On March 11, a megathrust earthquake measuring 9.0 on the Richter scale took place at sea to the east of Japan.
A tsunami sparked by the quake hit the coast of Miyagi and Iwate prefectures, leading to massive loss of life, devastation to property and problems in the area’s nuclear reactors.
As the emergency continues to affect Japan, fund managers and economist have started to assess how it will affect the markets and the country’s wider economy.
* Shogo Maeda, head of Japanese equities at Schroders, predicts Japanese economic activity will decline in the short term, as the affected region accounts for about 7 per cent of the country’s output.
Meanwhile he notes insurance companies, manufacturers with plant in the area and Tokyo Electric Power Company, which owns the troubled nuclear reactor at Fukushima, are seeing stocks sold. Construction and housing sectors, however, continue to be “well supported”. The business sustainability of many Japanese companies, he adds, is unlikely to be severely damaged, despite the severity of the earthquake and the human tragedy which followed.
* Akira Yoshimi, manager of Melchior Japan Advantage and Melchior Selected Trust Japan Advantage funds, predicts industrial production and consumer sentiment will be adversely affected by the earthquake and tsunami, but will recover. The size and duration of this, he adds however, is uncertain and depend largely on the government’s policy reaction.
He adds the hydrogen blasts at nuclear power plants have impacted negatively on the stocks of related companies such as East JR, Tohoku Electric Power, Tokyo Electric Power, Hitachi and Toshiba.Finally he says the tragedy could cause the “gridlock” which has blightedrecent Japanese politics to be undone.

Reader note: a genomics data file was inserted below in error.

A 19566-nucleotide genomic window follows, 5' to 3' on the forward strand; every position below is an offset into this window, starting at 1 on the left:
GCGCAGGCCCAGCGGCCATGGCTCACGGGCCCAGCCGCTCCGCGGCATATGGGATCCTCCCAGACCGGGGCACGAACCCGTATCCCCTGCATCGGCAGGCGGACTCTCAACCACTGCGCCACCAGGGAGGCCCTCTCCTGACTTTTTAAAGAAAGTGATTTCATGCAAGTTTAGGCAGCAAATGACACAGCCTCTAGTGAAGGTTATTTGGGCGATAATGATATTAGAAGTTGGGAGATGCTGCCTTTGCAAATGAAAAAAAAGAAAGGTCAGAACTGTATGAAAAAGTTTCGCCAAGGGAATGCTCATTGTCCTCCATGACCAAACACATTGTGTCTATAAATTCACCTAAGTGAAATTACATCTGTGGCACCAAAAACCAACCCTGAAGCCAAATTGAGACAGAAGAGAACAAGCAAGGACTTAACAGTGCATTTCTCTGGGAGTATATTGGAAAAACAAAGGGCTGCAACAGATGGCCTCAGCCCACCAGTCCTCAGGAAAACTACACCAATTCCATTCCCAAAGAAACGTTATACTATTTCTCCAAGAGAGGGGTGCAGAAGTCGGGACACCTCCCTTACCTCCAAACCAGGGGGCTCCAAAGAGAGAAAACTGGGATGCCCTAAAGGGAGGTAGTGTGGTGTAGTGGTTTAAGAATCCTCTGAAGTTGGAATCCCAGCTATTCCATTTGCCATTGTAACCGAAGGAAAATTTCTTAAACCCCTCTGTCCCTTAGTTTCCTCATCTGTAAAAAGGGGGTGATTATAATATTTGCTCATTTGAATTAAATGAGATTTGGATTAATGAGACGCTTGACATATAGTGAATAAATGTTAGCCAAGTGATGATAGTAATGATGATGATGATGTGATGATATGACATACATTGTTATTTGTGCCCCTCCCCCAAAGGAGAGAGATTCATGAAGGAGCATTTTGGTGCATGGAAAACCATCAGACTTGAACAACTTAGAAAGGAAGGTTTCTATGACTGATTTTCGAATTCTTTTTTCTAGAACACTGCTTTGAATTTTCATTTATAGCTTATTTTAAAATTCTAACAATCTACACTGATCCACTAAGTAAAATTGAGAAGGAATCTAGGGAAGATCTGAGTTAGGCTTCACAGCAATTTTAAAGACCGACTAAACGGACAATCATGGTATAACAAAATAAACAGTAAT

* Stephen Harker (pictured), head of Japanese equities at GLG, says the cohesive nature of Japanese society means the country will be able to cope with “the horror of this event”.
Meanwhile he says it is too soon to determine the long-term economic impact of the disaster. Finally he adds that funds with a focus on Japan will have to adapt their weightings to reflect any stock-specific threats and changing valuations.
* Hugh Young, managing director of Aberdeen Asset Management Asia, says the economic consequences are “a matter of guesswork” at this point and overshadowed by the human costs.
However, he points out that the large rebuilding projects will lead to a short-term boost for construction and infrastructure but will have a negative impact in the long run, as the used resources and money could have been better deployed elsewhere in the economy.
Looking to specific sectors, Young claims that large manufacturers with regional plants, local railway operators and retailers active in the area are likely to have seen their premises damaged and operations affected. He adds that demand for thermal coal, iron ore and commodities for reconstruction is likely to increase and create opportunities for investors.
* Steve Seneque, head of Japanese equities at Fidelity International, agrees that the short-term disruption to the country will be significant. However, he adds that many firms in the Tokyo area seem to be returning to work already and the Tokyo Stock Exchange opened this morning as usual, albeit with significant falls.
He also points out that many of the country’s industries are likely to experience “severe” problems in their supply chains, caused by disruptions to both manufacturing and transportation. On a wider scale, the disaster could damage Japan’s chances of economic recovery and delay the country’s benefiting from expected increases in global activity. But this could be eased by government spending and construction activity in response to the devastation, he concludes.
* Bill O’Neill, chief investment officer for Europe, the Middle East and Africa at Merrill Lynch Wealth Management, points out that “such natural disasters rarely leave lasting damage to the Japanese economy”, but adds the effects can be more worrying in the short term.
He notes that the Bank of Japan took steps yesterday to ensure the markets had sufficient liquidity to cope with the losses caused by the earthquake and tsunami, saying this is a welcome contrast to its reaction to the 1995 Kobe disaster.
ETF Securities adds that investors in Japan have responded to the uncertainties in the market and wider economy by dropping equities and cyclical commodities to move to gold, bonds and associated safe havens.